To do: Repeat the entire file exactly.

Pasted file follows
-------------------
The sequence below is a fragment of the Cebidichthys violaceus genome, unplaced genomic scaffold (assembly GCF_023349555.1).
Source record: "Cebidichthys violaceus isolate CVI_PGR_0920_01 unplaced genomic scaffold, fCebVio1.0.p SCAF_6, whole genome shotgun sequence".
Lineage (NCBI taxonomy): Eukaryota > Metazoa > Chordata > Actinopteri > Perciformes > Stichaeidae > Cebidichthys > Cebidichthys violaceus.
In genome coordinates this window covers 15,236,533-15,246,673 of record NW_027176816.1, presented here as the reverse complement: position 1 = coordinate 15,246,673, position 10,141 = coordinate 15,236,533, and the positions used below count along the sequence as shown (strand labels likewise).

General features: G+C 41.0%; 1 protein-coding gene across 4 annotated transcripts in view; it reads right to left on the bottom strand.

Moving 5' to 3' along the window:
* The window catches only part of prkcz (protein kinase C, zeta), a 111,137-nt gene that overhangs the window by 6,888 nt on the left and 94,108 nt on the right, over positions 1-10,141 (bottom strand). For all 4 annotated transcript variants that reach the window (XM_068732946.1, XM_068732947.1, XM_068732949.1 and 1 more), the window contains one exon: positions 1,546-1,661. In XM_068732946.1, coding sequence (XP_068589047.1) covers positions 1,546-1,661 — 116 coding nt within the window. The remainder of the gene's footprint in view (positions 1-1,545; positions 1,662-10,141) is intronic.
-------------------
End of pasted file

The sequence below is a fragment of the Cebidichthys violaceus genome, unplaced genomic scaffold (assembly GCF_023349555.1).
Source record: "Cebidichthys violaceus isolate CVI_PGR_0920_01 unplaced genomic scaffold, fCebVio1.0.p SCAF_6, whole genome shotgun sequence".
Lineage (NCBI taxonomy): Eukaryota > Metazoa > Chordata > Actinopteri > Perciformes > Stichaeidae > Cebidichthys > Cebidichthys violaceus.
In genome coordinates this window covers 15,236,533-15,246,673 of record NW_027176816.1, presented here as the reverse complement: position 1 = coordinate 15,246,673, position 10,141 = coordinate 15,236,533, and the positions used below count along the sequence as shown (strand labels likewise).

General features: G+C 41.0%; 1 protein-coding gene across 4 annotated transcripts in view; it reads right to left on the bottom strand.

Moving 5' to 3' along the window:
* The window catches only part of prkcz (protein kinase C, zeta), a 111,137-nt gene that overhangs the window by 6,888 nt on the left and 94,108 nt on the right, over positions 1-10,141 (bottom strand). For all 4 annotated transcript variants that reach the window (XM_068732946.1, XM_068732947.1, XM_068732949.1 and 1 more), the window contains one exon: positions 1,546-1,661. In XM_068732946.1, coding sequence (XP_068589047.1) covers positions 1,546-1,661 — 116 coding nt within the window. The remainder of the gene's footprint in view (positions 1-1,545; positions 1,662-10,141) is intronic.